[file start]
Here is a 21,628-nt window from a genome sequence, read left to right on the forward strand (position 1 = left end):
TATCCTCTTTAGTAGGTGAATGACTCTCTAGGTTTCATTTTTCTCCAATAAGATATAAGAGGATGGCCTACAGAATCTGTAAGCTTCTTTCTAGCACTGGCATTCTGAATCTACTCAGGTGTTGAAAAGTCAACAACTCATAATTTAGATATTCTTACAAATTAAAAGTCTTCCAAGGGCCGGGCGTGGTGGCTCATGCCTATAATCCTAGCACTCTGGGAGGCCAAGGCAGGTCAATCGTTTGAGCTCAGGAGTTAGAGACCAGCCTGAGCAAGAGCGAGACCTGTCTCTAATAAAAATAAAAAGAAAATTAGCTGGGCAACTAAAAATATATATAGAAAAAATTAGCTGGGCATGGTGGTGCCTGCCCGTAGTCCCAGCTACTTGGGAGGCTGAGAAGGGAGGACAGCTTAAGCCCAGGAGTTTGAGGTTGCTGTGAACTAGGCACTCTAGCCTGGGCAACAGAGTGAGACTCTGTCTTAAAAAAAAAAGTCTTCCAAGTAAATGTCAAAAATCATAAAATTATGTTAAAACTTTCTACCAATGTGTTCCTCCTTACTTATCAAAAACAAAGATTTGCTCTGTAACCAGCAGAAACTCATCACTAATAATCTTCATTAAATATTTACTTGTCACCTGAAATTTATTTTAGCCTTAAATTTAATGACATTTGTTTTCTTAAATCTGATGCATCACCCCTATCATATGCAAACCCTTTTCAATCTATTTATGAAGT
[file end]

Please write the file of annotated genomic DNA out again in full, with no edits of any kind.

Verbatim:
Here is a 21,628-nt window from a genome sequence, read left to right on the forward strand (position 1 = left end):
TATCCTCTTTAGTAGGTGAATGACTCTCTAGGTTTCATTTTTCTCCAATAAGATATAAGAGGATGGCCTACAGAATCTGTAAGCTTCTTTCTAGCACTGGCATTCTGAATCTACTCAGGTGTTGAAAAGTCAACAACTCATAATTTAGATATTCTTACAAATTAAAAGTCTTCCAAGGGCCGGGCGTGGTGGCTCATGCCTATAATCCTAGCACTCTGGGAGGCCAAGGCAGGTCAATCGTTTGAGCTCAGGAGTTAGAGACCAGCCTGAGCAAGAGCGAGACCTGTCTCTAATAAAAATAAAAAGAAAATTAGCTGGGCAACTAAAAATATATATAGAAAAAATTAGCTGGGCATGGTGGTGCCTGCCCGTAGTCCCAGCTACTTGGGAGGCTGAGAAGGGAGGACAGCTTAAGCCCAGGAGTTTGAGGTTGCTGTGAACTAGGCACTCTAGCCTGGGCAACAGAGTGAGACTCTGTCTTAAAAAAAAAAGTCTTCCAAGTAAATGTCAAAAATCATAAAATTATGTTAAAACTTTCTACCAATGTGTTCCTCCTTACTTATCAAAAACAAAGATTTGCTCTGTAACCAGCAGAAACTCATCACTAATAATCTTCATTAAATATTTACTTGTCACCTGAAATTTATTTTAGCCTTAAATTTAATGACATTTGTTTTCTTAAATCTGATGCATCACCCCTATCATATGCAAACCCTTTTCAATCTATTTATGAAGT